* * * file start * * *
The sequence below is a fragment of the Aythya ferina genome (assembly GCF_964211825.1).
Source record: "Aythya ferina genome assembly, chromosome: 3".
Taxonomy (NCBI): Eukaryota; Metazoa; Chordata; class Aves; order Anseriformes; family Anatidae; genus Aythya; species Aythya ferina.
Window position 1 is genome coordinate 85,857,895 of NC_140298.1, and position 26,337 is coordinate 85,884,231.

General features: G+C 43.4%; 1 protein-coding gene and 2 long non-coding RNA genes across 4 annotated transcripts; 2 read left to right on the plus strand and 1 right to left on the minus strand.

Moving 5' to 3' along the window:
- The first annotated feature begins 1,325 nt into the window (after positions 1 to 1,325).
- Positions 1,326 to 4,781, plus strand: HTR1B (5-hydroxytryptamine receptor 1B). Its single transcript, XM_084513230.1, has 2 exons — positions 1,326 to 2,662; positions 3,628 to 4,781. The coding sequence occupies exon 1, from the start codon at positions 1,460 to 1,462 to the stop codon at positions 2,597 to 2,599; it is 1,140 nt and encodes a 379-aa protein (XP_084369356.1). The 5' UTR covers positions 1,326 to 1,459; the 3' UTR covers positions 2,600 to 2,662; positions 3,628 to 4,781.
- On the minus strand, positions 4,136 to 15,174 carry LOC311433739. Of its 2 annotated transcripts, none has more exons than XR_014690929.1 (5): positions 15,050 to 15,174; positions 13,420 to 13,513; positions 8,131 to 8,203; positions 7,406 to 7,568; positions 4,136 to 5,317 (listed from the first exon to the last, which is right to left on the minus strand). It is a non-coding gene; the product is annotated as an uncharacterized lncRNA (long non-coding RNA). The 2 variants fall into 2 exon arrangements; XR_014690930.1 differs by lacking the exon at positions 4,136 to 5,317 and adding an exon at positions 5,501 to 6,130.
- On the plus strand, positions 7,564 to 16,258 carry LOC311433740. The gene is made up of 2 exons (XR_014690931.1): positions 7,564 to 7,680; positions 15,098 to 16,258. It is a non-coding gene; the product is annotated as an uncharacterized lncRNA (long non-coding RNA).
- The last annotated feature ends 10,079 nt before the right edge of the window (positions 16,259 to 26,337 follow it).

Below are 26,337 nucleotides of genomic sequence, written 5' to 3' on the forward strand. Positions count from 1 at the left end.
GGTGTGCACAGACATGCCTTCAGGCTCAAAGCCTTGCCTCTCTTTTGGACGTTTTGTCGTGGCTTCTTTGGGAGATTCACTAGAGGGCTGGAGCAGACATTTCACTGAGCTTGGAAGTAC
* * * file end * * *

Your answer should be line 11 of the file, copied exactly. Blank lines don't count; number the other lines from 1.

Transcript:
- The last annotated feature ends 10,079 nt before the right edge of the window (positions 16,259 to 26,337 follow it).